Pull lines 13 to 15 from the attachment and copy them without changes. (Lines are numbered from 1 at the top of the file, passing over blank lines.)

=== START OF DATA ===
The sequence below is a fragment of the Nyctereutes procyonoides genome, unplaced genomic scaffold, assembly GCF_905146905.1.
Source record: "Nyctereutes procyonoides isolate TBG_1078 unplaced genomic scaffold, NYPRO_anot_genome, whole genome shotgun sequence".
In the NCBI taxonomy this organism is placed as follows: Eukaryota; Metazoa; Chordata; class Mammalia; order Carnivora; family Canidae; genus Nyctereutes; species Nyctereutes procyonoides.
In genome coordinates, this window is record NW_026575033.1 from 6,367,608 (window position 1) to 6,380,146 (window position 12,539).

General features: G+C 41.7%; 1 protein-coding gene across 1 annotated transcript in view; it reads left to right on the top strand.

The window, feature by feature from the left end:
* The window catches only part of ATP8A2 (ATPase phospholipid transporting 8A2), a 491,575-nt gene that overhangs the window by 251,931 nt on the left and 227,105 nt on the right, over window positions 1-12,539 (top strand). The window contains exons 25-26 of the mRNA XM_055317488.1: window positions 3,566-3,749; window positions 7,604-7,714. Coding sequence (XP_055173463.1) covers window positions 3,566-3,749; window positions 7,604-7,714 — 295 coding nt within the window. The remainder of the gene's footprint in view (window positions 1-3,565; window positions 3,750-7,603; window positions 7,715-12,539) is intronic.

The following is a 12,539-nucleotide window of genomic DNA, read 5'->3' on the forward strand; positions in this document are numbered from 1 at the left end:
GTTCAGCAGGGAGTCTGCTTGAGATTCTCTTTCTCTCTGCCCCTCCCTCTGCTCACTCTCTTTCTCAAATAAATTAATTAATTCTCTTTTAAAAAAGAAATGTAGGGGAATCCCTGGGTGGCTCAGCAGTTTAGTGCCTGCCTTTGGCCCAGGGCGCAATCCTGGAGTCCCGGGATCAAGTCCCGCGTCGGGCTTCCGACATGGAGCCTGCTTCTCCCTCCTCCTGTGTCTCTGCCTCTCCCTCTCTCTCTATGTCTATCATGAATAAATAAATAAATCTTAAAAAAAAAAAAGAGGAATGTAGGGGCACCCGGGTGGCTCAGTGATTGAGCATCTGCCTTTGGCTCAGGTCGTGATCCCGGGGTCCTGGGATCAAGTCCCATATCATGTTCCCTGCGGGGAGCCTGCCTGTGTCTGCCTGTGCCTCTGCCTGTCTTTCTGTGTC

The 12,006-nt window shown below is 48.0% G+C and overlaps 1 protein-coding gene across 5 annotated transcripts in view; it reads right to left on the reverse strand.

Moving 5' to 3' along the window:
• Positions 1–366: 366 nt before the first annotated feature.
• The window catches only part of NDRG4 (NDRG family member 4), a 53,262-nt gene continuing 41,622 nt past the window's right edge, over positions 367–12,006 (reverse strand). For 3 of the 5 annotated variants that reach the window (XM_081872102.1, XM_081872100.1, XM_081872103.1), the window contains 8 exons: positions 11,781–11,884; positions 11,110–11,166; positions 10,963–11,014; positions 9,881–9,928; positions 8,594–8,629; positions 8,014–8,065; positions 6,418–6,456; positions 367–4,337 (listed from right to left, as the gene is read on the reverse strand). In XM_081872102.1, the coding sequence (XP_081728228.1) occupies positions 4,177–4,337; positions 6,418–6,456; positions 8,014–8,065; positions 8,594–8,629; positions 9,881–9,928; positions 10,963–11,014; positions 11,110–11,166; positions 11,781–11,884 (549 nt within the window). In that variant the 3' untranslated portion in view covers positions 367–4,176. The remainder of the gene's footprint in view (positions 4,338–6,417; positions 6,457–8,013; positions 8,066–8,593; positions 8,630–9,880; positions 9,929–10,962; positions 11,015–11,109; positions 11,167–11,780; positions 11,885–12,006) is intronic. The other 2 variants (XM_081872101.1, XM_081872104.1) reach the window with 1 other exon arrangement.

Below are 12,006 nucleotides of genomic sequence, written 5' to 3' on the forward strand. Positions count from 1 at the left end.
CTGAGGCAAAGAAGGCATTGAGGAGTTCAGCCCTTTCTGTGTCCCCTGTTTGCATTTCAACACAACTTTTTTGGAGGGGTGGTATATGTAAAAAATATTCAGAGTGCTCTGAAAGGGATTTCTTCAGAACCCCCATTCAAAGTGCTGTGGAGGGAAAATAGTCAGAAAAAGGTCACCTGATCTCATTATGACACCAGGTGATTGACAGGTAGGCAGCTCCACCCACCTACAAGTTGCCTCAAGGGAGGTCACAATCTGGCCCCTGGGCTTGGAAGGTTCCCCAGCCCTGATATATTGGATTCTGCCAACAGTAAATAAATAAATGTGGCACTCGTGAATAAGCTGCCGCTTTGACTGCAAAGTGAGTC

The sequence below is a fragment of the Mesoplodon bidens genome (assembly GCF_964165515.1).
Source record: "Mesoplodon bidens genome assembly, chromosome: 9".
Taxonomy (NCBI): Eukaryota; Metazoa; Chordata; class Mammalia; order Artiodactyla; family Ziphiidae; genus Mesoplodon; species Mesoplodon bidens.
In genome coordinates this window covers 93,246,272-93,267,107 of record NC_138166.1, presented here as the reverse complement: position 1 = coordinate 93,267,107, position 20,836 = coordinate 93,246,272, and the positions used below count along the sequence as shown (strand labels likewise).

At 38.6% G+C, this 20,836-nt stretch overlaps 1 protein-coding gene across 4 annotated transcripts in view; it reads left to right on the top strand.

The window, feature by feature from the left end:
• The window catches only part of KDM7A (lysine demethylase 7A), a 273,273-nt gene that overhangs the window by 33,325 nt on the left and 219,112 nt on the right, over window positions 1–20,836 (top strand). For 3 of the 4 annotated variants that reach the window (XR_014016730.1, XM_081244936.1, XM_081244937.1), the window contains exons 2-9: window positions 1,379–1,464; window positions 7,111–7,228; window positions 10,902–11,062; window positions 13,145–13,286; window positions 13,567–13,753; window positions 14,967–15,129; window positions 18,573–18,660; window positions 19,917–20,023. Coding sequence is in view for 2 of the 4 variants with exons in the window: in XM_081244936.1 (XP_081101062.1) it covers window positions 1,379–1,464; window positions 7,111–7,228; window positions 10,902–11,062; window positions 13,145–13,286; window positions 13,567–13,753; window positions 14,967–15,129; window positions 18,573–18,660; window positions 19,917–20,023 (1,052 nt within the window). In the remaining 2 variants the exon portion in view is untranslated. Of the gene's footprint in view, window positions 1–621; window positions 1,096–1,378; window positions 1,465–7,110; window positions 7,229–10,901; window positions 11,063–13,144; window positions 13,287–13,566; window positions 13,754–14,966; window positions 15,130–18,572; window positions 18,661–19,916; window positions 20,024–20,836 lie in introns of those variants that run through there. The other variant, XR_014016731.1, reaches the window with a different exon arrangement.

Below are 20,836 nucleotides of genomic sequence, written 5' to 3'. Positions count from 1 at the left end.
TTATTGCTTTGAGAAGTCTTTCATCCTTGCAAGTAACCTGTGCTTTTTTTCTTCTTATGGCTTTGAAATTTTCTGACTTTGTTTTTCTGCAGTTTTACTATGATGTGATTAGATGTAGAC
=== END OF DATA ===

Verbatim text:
• The window catches only part of NDRG4 (NDRG family member 4), a 53,262-nt gene continuing 41,622 nt past the window's right edge, over positions 367–12,006 (reverse strand). For 3 of the 5 annotated variants that reach the window (XM_081872102.1, XM_081872100.1, XM_081872103.1), the window contains 8 exons: positions 11,781–11,884; positions 11,110–11,166; positions 10,963–11,014; positions 9,881–9,928; positions 8,594–8,629; positions 8,014–8,065; positions 6,418–6,456; positions 367–4,337 (listed from right to left, as the gene is read on the reverse strand). In XM_081872102.1, the coding sequence (XP_081728228.1) occupies positions 4,177–4,337; positions 6,418–6,456; positions 8,014–8,065; positions 8,594–8,629; positions 9,881–9,928; positions 10,963–11,014; positions 11,110–11,166; positions 11,781–11,884 (549 nt within the window). In that variant the 3' untranslated portion in view covers positions 367–4,176. The remainder of the gene's footprint in view (positions 4,338–6,417; positions 6,457–8,013; positions 8,066–8,593; positions 8,630–9,880; positions 9,929–10,962; positions 11,015–11,109; positions 11,167–11,780; positions 11,885–12,006) is intronic. The other 2 variants (XM_081872101.1, XM_081872104.1) reach the window with 1 other exon arrangement.

Below are 12,006 nucleotides of genomic sequence, written 5' to 3' on the forward strand. Positions count from 1 at the left end.
CTGAGGCAAAGAAGGCATTGAGGAGTTCAGCCCTTTCTGTGTCCCCTGTTTGCATTTCAACACAACTTTTTTGGAGGGGTGGTATATGTAAAAAATATTCAGAGTGCTCTGAAAGGGATTTCTTCAGAACCCCCATTCAAAGTGCTGTGGAGGGAAAATAGTCAGAAAAAGGTCACCTGATCTCATTATGACACCAGGTGATTGACAGGTAGGCAGCTCCACCCACCTACAAGTTGCCTCAAGGGAGGTCACAATCTGGCCCCTGGGCTTGGAAGGTTCCCCAGCCCTGATATATTGGATTCTGCCAACAGTAAATAAATAAATGTGGCACTCGTGAATAAGCTGCCGCTTTGACTGCAAAGTGAGTC